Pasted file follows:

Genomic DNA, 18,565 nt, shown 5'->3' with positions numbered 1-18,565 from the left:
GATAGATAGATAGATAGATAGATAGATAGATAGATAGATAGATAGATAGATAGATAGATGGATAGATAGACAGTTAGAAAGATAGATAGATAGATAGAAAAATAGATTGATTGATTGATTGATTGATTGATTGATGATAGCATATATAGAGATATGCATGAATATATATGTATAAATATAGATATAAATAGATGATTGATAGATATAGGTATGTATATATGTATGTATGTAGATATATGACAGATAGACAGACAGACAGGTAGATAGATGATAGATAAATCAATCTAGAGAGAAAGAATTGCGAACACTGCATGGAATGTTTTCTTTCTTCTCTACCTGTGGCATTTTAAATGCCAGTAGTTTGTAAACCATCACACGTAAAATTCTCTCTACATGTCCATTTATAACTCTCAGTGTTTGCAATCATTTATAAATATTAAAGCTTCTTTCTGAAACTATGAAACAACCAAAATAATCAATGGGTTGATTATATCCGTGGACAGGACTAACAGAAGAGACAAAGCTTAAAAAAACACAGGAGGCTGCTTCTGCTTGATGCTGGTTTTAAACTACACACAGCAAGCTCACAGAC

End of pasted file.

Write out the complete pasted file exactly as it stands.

Genomic DNA, 18,565 nt, shown 5'->3' with positions numbered 1-18,565 from the left:
GATAGATAGATAGATAGATAGATAGATAGATAGATAGATAGATAGATAGATAGATAGATGGATAGATAGACAGTTAGAAAGATAGATAGATAGATAGAAAAATAGATTGATTGATTGATTGATTGATTGATTGATGATAGCATATATAGAGATATGCATGAATATATATGTATAAATATAGATATAAATAGATGATTGATAGATATAGGTATGTATATATGTATGTATGTAGATATATGACAGATAGACAGACAGACAGGTAGATAGATGATAGATAAATCAATCTAGAGAGAAAGAATTGCGAACACTGCATGGAATGTTTTCTTTCTTCTCTACCTGTGGCATTTTAAATGCCAGTAGTTTGTAAACCATCACACGTAAAATTCTCTCTACATGTCCATTTATAACTCTCAGTGTTTGCAATCATTTATAAATATTAAAGCTTCTTTCTGAAACTATGAAACAACCAAAATAATCAATGGGTTGATTATATCCGTGGACAGGACTAACAGAAGAGACAAAGCTTAAAAAAACACAGGAGGCTGCTTCTGCTTGATGCTGGTTTTAAACTACACACAGCAAGCTCACAGAC